Back at the beginning of June I wrote a post entitled Once around the block. It was all about how, having a wander around your neighbourhood could help you choose plants for your own garden.
Since then, I’ve gone one better and have been asking neighbours if I may take photos in their gardens. They have kindly obliged. It’s been great fun and I’ve heard many stories of how certain plants found a home in their gardens. One neighbour told me how some of his plants, including his wonderful Agapanthus, have been holiday souvenirs from Madeira.
He went on to tell me all about the Madeira Flower Festival which sounds spectacular. Another garden has a Fuchsia that had been brought back from Cornwall and is now of sentimental value, in remembrance of a much-loved sister who has passed away. In another neighbour’s garden, is wonderful display of roses which I have spent many a happy hour admiring and photographing.
Nowadays, I just pop into neighbouring gardens when I see something I like the look of, so get out there, get chatting and see what’s blooming in the neighbourhood. Here of course, is a slide show with a selection of photos from gardens which I’ve visited.
Kirkcudbright’s hidden gems
While I’m on the theme of my locale, I thought I’d take you for a walk around the centre of Kirkcudbright and share with you one of my horticultural treats.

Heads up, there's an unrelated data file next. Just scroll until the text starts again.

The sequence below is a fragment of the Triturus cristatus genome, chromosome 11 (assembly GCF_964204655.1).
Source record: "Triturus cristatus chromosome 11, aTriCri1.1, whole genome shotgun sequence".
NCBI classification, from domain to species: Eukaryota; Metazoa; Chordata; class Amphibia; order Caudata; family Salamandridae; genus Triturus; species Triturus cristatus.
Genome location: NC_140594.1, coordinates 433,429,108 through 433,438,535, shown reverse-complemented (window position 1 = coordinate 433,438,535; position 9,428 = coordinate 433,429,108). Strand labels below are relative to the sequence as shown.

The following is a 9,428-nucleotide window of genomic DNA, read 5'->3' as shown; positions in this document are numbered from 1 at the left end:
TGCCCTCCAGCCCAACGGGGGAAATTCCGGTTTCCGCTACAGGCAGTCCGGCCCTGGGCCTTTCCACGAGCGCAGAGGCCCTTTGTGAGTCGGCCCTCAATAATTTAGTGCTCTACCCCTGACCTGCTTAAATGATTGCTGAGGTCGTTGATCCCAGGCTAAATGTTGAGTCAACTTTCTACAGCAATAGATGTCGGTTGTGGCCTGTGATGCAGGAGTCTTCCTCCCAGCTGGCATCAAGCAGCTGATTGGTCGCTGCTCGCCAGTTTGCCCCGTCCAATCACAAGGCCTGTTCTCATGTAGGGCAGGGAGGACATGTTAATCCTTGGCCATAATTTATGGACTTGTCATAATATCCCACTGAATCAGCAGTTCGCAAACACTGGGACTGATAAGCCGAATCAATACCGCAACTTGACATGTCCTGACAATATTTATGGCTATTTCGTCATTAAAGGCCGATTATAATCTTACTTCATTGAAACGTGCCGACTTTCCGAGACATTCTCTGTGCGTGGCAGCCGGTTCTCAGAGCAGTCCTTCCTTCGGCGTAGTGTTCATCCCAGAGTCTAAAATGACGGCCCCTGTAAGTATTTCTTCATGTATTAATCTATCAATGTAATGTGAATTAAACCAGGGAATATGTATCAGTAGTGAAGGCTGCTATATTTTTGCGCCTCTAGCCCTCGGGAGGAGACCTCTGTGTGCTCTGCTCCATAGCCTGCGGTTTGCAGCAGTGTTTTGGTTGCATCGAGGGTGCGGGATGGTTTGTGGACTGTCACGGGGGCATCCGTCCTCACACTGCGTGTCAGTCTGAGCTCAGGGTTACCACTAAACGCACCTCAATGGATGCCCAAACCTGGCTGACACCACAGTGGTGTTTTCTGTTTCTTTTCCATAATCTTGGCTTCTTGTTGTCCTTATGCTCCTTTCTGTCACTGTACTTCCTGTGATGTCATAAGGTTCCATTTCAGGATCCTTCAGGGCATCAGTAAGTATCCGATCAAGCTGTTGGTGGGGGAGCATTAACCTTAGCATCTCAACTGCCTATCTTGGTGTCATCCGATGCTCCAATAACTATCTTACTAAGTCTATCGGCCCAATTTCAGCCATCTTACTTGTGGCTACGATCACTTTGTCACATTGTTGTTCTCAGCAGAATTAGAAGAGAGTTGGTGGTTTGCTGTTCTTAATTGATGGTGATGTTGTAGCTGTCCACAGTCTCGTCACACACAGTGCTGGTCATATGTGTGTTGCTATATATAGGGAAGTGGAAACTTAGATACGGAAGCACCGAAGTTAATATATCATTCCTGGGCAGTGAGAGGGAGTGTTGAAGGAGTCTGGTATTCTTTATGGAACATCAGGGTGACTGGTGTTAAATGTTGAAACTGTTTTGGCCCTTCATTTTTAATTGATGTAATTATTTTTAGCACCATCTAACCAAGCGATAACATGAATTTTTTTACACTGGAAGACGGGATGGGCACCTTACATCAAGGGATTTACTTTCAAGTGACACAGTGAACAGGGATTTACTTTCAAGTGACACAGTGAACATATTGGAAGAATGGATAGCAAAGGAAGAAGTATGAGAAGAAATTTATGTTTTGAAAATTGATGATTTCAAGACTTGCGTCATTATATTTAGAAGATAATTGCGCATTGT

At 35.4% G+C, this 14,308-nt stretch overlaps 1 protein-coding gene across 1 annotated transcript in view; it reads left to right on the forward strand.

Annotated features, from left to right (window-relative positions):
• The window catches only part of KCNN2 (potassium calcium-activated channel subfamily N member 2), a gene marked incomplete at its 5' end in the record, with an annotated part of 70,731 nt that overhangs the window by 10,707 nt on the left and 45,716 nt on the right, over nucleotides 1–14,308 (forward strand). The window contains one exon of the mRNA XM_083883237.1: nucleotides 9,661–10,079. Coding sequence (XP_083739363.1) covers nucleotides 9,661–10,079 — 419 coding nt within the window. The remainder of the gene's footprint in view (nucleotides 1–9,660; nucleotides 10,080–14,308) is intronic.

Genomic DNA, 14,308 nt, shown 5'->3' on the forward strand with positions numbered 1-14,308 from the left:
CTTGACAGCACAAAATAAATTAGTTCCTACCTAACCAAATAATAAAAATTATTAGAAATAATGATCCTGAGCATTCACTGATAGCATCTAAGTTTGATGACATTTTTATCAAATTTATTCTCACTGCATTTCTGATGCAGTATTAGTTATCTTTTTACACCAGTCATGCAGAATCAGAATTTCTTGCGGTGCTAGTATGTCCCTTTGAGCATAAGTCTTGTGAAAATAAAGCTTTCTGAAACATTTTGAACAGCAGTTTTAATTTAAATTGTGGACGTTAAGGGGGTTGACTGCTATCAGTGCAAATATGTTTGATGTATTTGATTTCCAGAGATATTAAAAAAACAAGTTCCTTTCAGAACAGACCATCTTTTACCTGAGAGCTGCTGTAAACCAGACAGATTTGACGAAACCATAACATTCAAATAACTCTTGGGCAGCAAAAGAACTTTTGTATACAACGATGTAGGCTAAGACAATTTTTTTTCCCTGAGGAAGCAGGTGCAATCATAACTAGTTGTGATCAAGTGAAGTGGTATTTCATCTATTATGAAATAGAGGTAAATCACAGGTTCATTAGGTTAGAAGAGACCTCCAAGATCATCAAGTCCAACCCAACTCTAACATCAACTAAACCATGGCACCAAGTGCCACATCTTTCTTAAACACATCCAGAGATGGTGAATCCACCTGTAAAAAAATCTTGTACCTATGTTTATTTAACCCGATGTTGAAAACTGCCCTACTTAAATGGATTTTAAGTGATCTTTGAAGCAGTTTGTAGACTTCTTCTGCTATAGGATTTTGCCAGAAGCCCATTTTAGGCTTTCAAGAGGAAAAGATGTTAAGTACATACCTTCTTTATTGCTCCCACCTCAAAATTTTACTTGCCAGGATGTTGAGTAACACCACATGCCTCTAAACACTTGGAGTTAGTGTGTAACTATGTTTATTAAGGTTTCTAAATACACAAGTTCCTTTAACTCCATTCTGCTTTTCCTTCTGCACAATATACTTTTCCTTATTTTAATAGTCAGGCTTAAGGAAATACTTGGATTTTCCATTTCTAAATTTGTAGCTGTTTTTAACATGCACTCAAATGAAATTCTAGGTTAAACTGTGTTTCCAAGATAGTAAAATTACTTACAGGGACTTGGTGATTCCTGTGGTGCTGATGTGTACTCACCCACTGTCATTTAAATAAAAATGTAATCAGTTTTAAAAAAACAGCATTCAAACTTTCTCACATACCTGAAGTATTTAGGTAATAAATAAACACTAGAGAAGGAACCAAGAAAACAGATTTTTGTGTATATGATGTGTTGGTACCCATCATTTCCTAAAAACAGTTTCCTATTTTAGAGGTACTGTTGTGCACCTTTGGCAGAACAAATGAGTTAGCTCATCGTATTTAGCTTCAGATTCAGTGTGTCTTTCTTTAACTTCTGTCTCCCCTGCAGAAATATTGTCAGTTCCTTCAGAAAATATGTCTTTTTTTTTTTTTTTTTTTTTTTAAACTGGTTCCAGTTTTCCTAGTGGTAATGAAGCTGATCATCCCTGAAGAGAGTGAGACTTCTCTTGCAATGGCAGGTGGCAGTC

I begin my walk at MacLellan’s Castle and from there, amble up Castle Street, and as I go, I look down in between the houses through slatted gates, to see what lies behind.
What I find there, are some of Kirkcudbright’s hidden gems – namely the closes. Here you can see much to entertain you. A most wonderful display of flowers and artefacts.
At the top of Castle Street, I turn right onto the High Street and follow it back round to the castle. Enjoying the sights and wonderfully named closes. Names like Police Close, Cannons Close, Greengate Close, and my particular favourite Mouncey Close. Taking my time, I stop to enjoy the ambience, photographing at will, trying to conjure up something of the atmosphere to share with you. I’m intrigued by the objects d’art, wondering about the uses they were put too in times gone by. All in all, a great way to while away the time. and one for your itinerary, should you ever visit Kirkcudbright.
Just to tempt you here are some photographs of what I saw.
Watch out, watch out there is an interloper about!
A little while ago, I took a division from a Leucanthemum or Shasta daisy and brought it home. I thought it would look nice blending with my other herbaceous perennials the following year.
Luckily I popped it into a holding bed, (always a good idea), and my caution was repaid when a few weeks later, a few leaves of ground elder appeared.
Now, the job will be to remove everything, and detach all the roots of the ground elder. This often happens when someone gives you something, so putting them in ‘quarantine’ is never a bad idea.
One for your Garden – Colchicums